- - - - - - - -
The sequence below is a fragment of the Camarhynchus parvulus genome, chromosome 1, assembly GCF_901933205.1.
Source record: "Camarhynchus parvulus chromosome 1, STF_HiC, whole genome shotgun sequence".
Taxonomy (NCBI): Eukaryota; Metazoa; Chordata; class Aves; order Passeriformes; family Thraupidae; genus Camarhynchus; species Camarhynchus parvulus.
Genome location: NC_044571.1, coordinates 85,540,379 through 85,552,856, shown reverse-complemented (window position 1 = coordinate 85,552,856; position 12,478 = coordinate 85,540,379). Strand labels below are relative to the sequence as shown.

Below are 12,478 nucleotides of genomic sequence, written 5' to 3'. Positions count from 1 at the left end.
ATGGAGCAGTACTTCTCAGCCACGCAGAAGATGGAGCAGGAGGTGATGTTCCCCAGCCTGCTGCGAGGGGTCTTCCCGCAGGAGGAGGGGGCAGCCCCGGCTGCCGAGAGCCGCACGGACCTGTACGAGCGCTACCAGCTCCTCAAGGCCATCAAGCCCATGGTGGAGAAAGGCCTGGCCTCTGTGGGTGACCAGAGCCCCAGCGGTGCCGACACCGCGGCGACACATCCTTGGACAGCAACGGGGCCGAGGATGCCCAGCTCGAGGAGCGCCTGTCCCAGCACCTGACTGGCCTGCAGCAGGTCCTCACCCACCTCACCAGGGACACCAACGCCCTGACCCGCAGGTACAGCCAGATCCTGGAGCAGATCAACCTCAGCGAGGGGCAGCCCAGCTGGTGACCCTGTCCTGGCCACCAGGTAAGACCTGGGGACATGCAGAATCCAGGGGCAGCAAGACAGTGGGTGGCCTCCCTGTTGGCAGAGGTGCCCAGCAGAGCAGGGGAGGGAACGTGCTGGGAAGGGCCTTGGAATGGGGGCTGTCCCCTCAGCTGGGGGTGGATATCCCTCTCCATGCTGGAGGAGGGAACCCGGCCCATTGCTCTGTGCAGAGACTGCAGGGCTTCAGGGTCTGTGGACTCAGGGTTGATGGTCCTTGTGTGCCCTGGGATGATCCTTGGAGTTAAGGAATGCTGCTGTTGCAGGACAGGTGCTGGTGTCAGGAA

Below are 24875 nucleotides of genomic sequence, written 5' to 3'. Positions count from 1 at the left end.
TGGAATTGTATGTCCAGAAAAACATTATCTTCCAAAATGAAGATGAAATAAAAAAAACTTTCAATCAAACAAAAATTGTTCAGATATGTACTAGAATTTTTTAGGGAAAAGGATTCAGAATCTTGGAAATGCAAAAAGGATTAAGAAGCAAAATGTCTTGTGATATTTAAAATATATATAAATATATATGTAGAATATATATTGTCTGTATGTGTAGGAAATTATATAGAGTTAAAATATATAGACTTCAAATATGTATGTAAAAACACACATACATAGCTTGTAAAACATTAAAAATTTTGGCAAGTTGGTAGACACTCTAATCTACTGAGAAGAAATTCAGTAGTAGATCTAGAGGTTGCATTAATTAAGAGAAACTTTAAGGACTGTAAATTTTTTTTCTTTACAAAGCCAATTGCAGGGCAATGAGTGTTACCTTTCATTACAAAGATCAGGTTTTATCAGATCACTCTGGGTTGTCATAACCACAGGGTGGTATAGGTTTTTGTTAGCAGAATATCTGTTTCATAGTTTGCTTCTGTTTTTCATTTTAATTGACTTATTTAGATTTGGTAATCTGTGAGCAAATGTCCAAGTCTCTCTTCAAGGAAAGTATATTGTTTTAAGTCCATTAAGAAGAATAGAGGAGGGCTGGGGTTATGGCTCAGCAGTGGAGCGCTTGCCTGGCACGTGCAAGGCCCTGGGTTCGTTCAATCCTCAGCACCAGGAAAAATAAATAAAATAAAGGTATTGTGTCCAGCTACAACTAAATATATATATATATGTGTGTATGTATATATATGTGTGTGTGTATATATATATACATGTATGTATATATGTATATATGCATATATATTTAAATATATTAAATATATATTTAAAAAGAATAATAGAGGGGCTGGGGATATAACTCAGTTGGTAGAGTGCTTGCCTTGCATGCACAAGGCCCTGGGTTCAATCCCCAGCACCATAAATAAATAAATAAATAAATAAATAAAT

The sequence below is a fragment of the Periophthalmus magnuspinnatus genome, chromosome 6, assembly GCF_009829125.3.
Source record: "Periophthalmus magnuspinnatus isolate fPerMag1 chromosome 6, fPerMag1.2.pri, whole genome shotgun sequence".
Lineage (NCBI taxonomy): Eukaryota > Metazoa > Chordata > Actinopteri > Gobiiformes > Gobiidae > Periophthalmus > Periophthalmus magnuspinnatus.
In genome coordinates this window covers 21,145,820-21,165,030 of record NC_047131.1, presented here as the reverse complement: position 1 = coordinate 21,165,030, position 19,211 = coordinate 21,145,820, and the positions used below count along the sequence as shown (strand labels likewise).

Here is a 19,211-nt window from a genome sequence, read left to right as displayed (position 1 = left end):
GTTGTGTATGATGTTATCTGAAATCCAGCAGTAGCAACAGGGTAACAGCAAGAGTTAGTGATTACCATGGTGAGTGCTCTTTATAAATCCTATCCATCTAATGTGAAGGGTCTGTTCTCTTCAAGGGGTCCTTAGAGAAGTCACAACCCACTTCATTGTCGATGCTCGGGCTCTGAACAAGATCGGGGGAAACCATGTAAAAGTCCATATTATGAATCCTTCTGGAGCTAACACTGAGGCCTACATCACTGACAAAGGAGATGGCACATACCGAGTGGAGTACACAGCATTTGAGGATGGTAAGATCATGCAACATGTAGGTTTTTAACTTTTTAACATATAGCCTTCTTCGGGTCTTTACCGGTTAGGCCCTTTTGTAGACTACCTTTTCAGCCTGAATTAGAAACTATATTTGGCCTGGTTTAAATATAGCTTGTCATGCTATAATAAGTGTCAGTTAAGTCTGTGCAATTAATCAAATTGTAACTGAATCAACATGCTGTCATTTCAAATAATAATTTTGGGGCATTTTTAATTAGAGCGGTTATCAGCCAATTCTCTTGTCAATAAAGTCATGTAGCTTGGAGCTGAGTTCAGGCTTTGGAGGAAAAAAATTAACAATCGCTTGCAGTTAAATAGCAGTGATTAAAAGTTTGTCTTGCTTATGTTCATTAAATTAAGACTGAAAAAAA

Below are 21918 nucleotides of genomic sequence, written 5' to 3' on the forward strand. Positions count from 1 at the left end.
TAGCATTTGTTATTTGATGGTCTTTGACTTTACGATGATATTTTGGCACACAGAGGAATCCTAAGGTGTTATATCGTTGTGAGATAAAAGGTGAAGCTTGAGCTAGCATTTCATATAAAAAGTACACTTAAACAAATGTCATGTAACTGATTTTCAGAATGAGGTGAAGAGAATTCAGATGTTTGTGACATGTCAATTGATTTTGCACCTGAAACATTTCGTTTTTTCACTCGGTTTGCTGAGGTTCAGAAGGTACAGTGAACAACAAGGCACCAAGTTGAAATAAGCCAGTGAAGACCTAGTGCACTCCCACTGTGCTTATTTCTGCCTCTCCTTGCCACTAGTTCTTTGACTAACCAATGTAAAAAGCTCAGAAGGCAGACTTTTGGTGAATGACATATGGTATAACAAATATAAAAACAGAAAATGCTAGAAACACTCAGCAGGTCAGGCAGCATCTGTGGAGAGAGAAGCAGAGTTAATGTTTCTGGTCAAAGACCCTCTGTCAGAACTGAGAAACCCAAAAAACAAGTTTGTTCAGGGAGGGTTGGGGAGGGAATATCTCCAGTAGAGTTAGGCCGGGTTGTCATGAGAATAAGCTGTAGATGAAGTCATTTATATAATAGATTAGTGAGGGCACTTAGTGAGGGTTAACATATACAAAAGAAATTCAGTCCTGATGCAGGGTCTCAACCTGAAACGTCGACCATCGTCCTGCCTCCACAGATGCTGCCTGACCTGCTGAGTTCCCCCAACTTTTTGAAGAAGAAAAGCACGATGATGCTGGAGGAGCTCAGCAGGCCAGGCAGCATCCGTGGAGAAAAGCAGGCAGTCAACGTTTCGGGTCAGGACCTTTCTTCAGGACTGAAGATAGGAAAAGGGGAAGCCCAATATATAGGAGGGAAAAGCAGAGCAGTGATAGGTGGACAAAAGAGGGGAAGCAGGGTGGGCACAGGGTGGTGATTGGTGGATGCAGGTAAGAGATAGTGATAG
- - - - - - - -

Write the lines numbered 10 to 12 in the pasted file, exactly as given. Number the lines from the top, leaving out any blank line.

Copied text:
Source record: "Periophthalmus magnuspinnatus isolate fPerMag1 chromosome 6, fPerMag1.2.pri, whole genome shotgun sequence".
Lineage (NCBI taxonomy): Eukaryota > Metazoa > Chordata > Actinopteri > Gobiiformes > Gobiidae > Periophthalmus > Periophthalmus magnuspinnatus.
In genome coordinates this window covers 21,145,820-21,165,030 of record NC_047131.1, presented here as the reverse complement: position 1 = coordinate 21,165,030, position 19,211 = coordinate 21,145,820, and the positions used below count along the sequence as shown (strand labels likewise).